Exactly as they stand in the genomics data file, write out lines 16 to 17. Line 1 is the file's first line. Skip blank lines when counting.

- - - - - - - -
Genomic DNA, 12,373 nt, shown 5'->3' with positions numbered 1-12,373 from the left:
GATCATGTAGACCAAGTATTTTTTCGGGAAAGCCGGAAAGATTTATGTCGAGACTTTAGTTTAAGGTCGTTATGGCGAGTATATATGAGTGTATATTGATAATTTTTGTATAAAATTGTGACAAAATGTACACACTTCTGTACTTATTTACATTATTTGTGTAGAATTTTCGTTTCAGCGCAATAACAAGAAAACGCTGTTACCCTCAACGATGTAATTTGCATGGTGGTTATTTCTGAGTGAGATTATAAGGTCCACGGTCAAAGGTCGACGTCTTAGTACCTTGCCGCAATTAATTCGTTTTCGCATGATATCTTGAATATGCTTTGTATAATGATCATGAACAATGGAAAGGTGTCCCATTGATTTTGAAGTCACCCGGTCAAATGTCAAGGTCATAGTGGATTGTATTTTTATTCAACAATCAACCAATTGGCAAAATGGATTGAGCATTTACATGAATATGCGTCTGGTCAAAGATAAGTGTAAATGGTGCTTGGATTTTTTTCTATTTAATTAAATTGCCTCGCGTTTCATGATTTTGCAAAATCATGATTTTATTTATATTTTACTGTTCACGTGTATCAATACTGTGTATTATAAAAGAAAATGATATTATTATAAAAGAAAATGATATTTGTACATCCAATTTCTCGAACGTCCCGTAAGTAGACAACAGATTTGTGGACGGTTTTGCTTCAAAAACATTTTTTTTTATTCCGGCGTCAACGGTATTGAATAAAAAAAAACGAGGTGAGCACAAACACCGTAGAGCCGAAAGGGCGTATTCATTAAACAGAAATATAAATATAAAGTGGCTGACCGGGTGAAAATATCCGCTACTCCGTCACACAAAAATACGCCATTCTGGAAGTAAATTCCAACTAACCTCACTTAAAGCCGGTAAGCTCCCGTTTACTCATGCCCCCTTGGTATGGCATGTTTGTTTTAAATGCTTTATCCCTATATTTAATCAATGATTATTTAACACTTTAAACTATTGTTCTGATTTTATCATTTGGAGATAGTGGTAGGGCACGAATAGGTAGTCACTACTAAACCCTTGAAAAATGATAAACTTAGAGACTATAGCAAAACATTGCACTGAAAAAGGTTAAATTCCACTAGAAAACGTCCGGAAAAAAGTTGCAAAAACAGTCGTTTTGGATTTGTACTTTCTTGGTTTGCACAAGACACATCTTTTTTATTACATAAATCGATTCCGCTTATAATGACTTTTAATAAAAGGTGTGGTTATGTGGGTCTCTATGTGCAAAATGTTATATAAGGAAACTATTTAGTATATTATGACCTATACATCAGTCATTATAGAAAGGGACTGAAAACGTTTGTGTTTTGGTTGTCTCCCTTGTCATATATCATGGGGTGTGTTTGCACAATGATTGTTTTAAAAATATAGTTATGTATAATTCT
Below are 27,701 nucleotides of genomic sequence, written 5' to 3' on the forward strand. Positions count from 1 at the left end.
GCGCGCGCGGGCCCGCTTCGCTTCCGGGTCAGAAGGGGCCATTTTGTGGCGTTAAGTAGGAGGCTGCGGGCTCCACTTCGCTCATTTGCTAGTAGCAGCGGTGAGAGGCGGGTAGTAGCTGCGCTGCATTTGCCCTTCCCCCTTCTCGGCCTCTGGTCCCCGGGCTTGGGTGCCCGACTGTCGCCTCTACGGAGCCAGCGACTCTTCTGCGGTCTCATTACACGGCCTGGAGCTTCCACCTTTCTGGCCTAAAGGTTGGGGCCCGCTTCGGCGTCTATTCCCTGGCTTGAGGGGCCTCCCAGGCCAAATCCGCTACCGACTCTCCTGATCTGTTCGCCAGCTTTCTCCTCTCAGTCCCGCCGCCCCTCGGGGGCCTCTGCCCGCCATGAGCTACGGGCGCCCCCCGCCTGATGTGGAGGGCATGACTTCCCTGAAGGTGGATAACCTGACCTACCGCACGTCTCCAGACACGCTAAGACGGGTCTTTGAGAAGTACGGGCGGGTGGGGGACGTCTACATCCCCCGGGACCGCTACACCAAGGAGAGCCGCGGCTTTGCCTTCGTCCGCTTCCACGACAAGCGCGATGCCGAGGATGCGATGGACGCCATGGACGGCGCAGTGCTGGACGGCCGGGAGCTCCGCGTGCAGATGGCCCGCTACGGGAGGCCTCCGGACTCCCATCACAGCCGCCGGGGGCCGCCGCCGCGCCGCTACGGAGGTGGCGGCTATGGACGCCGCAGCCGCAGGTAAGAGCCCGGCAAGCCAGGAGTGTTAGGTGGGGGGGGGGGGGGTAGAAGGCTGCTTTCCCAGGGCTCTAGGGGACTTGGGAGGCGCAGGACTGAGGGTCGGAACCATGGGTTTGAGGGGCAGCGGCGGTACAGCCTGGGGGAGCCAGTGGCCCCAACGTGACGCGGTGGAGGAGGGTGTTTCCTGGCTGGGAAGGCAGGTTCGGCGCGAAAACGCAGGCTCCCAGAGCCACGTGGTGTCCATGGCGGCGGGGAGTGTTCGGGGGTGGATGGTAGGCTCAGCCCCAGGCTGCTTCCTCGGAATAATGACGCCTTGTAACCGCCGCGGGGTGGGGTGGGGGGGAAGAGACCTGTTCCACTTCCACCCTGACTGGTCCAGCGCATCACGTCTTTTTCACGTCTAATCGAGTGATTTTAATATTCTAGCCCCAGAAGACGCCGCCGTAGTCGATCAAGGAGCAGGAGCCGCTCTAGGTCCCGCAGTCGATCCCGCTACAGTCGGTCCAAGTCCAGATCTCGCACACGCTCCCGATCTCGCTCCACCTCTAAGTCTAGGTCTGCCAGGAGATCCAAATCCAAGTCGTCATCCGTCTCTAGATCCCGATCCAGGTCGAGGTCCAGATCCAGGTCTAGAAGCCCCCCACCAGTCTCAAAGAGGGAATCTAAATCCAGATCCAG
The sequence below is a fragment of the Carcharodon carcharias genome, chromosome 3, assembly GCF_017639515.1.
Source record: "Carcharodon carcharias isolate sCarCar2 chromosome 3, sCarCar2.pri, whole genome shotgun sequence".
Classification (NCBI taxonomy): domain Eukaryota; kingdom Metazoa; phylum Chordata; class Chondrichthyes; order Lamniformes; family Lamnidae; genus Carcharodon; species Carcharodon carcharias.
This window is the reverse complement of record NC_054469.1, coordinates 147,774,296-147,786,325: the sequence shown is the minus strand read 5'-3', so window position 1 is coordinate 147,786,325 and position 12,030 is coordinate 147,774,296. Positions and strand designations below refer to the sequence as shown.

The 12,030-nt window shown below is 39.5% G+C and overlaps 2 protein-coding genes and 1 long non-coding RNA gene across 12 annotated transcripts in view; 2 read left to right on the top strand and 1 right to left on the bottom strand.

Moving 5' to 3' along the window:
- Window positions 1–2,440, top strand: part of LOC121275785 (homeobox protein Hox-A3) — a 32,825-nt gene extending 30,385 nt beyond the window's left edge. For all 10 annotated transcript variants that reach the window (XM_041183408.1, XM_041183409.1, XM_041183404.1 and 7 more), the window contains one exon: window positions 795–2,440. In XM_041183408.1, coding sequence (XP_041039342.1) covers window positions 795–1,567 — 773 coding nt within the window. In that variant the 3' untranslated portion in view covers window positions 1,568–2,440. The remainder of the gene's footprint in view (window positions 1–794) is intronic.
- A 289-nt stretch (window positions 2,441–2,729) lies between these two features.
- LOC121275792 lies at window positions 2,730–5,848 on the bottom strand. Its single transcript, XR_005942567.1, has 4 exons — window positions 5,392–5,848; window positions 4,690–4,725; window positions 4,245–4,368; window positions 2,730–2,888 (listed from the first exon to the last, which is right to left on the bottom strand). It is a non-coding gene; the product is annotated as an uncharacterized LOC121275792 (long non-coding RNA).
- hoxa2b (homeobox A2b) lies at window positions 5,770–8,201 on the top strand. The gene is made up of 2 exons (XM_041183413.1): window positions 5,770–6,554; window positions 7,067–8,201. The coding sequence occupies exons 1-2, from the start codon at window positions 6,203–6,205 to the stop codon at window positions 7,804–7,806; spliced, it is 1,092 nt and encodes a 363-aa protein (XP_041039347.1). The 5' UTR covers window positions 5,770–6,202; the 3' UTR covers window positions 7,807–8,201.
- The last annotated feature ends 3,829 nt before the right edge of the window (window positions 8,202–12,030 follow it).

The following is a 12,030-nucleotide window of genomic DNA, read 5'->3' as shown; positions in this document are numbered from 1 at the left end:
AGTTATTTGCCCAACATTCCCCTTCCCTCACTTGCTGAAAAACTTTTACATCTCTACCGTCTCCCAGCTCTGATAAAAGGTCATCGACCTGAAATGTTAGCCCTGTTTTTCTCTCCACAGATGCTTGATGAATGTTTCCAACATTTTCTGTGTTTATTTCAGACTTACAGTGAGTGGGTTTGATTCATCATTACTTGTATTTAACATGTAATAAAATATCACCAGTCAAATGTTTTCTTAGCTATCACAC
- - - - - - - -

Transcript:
The following is a 12,030-nucleotide window of genomic DNA, read 5'->3' as shown; positions in this document are numbered from 1 at the left end:
AGTTATTTGCCCAACATTCCCCTTCCCTCACTTGCTGAAAAACTTTTACATCTCTACCGTCTCCCAGCTCTGATAAAAGGTCATCGACCTGAAATGTTAGCCCTGTTTTTCTCTCCACAGATGCTTGATGAATGTTTCCAACATTTTCTGTGTTTATTTCAGACTTACAGTGAGTGGGTTTGATTCATCATTACTTGTATTTAACATGTAATAAAATATCACCAGTCAAATGTTTTCTTAGCTATCACAC